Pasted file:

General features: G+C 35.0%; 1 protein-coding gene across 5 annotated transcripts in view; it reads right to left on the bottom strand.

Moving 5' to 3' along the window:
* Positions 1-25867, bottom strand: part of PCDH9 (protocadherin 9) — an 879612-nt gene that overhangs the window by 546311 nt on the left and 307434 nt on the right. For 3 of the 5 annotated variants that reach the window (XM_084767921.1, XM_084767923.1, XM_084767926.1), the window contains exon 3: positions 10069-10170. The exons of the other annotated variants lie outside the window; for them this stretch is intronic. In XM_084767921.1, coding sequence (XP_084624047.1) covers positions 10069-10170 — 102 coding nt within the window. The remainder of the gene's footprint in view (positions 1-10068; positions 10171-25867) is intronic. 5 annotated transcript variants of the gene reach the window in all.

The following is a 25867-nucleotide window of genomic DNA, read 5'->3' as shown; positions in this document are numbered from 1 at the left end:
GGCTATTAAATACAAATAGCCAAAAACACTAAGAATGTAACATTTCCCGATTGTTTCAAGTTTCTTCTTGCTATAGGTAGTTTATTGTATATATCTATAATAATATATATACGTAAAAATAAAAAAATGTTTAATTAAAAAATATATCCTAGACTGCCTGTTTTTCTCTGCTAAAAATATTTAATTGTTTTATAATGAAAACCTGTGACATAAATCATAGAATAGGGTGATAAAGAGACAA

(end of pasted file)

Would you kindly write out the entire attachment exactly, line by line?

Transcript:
General features: G+C 35.0%; 1 protein-coding gene across 5 annotated transcripts in view; it reads right to left on the bottom strand.

Moving 5' to 3' along the window:
* Positions 1-25867, bottom strand: part of PCDH9 (protocadherin 9) — an 879612-nt gene that overhangs the window by 546311 nt on the left and 307434 nt on the right. For 3 of the 5 annotated variants that reach the window (XM_084767921.1, XM_084767923.1, XM_084767926.1), the window contains exon 3: positions 10069-10170. The exons of the other annotated variants lie outside the window; for them this stretch is intronic. In XM_084767921.1, coding sequence (XP_084624047.1) covers positions 10069-10170 — 102 coding nt within the window. The remainder of the gene's footprint in view (positions 1-10068; positions 10171-25867) is intronic. 5 annotated transcript variants of the gene reach the window in all.

The following is a 25867-nucleotide window of genomic DNA, read 5'->3' as shown; positions in this document are numbered from 1 at the left end:
GGCTATTAAATACAAATAGCCAAAAACACTAAGAATGTAACATTTCCCGATTGTTTCAAGTTTCTTCTTGCTATAGGTAGTTTATTGTATATATCTATAATAATATATATACGTAAAAATAAAAAAATGTTTAATTAAAAAATATATCCTAGACTGCCTGTTTTTCTCTGCTAAAAATATTTAATTGTTTTATAATGAAAACCTGTGACATAAATCATAGAATAGGGTGATAAAGAGACAA